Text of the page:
Magazine article Talent Development

Click: A Model for Self-Motivated Innovation and Learning

Magazine article Talent Development

Click: A Model for Self-Motivated Innovation and Learning

Article excerpt


The Challenge-Learn-Innovate-Change-Know (CLICK) model has been designed to aid workplace learning professionals in developing knowledge workers and supporting personal and organizational transformation--one challenge at a time.


Employee innovation is a very pertinent challenge in the workplace today. Most workers are stuck replicating their routine tasks, and more often than not, complaining and whining when things are seemingly not going the way they hoped. Business leaders and managers demand and expect a lot more (and rightly so), and with the increasing complexity of business issues, workers require a simple and practical approach to innovation to add value to their work and to build knowledge-based institutions.

Contemporary management thinking heralds the knowledge worker as the most potent force in the workplace. Even President Obama pays tribute to this force in his book, The Audacity of Hope. How then can ordinary workers learn to move from being "so-so" to becoming true knowledge workers? The CLICK (Challenge-Learn-Innovate-Change-Know) model provides a step-by-step process to innovation, learning, and knowledge that can be applied to every workplace situation and implemented by every worker. It is a simple and easy-to-use template that can transform even the most basic business challenge into an opportunity to learn, innovate, and build a knowledge repository.

The knowledge worker is fundamentally characterized by his commitment to personal development. Rather than wait to attend a formal training or seminar, knowledge workers independently discover the learning that must take place to successfully handle process or performance issues. The CLICK model creates a simple road map for personal development that managers and employees can use to make a real difference.


Like a snap of your fingers, a CLICK occurs when "you've got it"--the problem is solved; the solution worked. CLICK stands for challenge, learn, innovate, change, and know. It is a five-step process that transitions from analyzing a performance challenge to learning about how to deal with the challenge, to developing an innovative solution based on the learning and making the necessary change to address the challenge, and finally arriving at a unique body of knowledge about the challenge and its solution. The model is focused on the journey of personal development required to truly learn, add value to an organization, and build knowledge.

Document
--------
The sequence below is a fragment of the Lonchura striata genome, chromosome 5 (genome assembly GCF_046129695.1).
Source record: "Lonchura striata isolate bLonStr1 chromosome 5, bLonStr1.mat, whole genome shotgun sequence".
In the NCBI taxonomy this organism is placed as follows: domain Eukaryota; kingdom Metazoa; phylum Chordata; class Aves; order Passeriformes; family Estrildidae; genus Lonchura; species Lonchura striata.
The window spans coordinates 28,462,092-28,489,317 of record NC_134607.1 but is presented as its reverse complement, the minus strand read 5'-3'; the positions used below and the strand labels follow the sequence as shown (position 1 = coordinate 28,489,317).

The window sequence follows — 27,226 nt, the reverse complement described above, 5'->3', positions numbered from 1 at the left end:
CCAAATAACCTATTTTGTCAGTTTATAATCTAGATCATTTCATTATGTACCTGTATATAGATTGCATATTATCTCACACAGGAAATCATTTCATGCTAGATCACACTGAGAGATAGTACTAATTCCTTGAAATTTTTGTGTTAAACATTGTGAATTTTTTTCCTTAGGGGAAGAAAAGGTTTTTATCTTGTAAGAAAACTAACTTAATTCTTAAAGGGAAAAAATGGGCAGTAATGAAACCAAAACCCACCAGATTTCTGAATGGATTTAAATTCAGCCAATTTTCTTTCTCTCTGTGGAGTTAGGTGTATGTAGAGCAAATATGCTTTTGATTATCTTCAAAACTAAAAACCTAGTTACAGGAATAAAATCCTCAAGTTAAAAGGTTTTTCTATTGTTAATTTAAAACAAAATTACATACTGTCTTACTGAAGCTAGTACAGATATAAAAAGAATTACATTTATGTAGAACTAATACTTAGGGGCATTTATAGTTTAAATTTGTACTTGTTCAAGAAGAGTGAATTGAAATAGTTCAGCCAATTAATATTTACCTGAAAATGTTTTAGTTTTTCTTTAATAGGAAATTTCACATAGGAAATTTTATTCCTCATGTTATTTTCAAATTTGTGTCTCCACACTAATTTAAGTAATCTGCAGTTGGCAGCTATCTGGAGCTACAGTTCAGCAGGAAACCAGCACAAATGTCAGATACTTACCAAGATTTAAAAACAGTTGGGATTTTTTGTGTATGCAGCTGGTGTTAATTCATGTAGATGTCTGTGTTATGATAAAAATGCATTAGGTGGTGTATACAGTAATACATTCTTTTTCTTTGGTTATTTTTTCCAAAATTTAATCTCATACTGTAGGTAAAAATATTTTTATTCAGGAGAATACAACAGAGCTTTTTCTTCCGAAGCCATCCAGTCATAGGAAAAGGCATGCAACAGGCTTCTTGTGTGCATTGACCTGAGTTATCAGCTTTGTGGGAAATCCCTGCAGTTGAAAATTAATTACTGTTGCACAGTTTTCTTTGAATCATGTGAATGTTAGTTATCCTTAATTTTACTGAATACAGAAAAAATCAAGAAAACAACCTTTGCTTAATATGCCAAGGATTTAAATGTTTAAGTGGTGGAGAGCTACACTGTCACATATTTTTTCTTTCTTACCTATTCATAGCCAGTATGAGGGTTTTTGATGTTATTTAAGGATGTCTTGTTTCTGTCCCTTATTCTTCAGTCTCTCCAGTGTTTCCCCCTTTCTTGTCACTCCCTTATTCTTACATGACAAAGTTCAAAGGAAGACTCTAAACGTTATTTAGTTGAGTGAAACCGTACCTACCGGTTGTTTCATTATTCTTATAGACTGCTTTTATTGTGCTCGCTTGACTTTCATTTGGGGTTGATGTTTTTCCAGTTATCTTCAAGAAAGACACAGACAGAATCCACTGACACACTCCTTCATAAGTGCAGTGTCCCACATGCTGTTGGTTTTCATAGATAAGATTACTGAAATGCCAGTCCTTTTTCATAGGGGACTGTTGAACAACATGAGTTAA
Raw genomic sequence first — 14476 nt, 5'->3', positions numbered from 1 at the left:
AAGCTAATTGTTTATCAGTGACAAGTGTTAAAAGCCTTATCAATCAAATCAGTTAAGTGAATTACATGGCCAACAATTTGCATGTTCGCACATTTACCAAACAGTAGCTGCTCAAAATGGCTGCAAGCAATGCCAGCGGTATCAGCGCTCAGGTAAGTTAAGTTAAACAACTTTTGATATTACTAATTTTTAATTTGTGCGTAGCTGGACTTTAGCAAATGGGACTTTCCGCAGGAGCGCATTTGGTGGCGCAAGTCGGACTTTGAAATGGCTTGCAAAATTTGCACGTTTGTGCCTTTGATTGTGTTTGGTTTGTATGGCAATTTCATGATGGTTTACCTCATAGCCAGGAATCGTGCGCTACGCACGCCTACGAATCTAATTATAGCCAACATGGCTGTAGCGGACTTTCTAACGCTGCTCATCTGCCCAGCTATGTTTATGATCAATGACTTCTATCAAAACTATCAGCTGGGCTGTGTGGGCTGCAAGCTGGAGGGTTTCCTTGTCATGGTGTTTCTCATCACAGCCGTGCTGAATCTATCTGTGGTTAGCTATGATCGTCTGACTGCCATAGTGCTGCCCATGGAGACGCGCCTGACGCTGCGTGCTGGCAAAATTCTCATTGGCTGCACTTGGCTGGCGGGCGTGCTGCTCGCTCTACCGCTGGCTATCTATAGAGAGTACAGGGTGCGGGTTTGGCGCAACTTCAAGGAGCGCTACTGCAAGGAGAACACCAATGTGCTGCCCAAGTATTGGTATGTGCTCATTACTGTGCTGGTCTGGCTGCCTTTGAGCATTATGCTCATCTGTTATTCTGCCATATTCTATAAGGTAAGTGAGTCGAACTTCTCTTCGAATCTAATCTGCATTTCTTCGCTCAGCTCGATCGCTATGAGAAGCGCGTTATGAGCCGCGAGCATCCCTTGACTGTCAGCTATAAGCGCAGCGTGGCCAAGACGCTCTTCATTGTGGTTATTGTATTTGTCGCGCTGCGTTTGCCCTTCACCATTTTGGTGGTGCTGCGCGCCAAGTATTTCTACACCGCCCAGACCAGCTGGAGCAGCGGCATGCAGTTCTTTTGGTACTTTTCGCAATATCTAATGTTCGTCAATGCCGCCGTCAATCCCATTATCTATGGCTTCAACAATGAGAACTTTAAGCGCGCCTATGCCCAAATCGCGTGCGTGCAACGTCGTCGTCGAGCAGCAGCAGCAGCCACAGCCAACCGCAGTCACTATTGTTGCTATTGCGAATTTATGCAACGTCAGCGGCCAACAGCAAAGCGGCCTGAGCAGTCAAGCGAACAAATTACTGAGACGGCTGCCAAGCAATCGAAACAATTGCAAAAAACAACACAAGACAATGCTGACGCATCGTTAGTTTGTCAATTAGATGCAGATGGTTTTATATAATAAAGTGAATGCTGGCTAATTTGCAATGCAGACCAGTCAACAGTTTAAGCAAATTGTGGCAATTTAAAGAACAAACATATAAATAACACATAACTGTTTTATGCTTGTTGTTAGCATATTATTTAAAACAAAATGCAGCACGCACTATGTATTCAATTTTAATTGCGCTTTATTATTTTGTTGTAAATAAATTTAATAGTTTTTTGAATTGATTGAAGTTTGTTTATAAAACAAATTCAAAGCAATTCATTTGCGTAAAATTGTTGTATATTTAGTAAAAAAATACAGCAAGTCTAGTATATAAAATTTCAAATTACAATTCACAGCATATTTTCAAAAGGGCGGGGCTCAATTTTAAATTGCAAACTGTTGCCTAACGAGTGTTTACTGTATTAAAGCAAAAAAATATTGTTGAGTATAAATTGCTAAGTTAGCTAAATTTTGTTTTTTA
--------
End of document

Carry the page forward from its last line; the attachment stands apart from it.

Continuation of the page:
The so-so worker

The so-so worker or manager, when faced with a business or performance challenge, will typically try to short-circuit or bypass the unique learning opportunity that the challenge offers. With challenges in the pre-recession era, so-so managers and workers got away with simply throwing money at consultants, training programs, or more employees. Beyond identifying the challenge, no effort was spared to thoroughly analyze the challenge, dig deeper through self-learning, innovate, or make changes. With the economic meltdown and the squeeze on hiring, training budgets, and resources in general, so-so managers are characterized by whining and complaining, since they no longer have resources to throw at their problems.

Another ugly reality is the shroud of mediocrity that protects so-so workers. Weak performance management systems that are heavily reliant on subjective inferences allow so-so workers to get away with their continuous whining, lack of personal development, and bland work that doesn't add value.

In larger institutions with more steady cash flows, the dependence on external consultants is particularly worrisome. While some of these institutions may continue to survive the ugliness of a recession because of their strong financial resources, the quality of their most important resource--human talent--is being eroded each day because of a "consultant mentality. …

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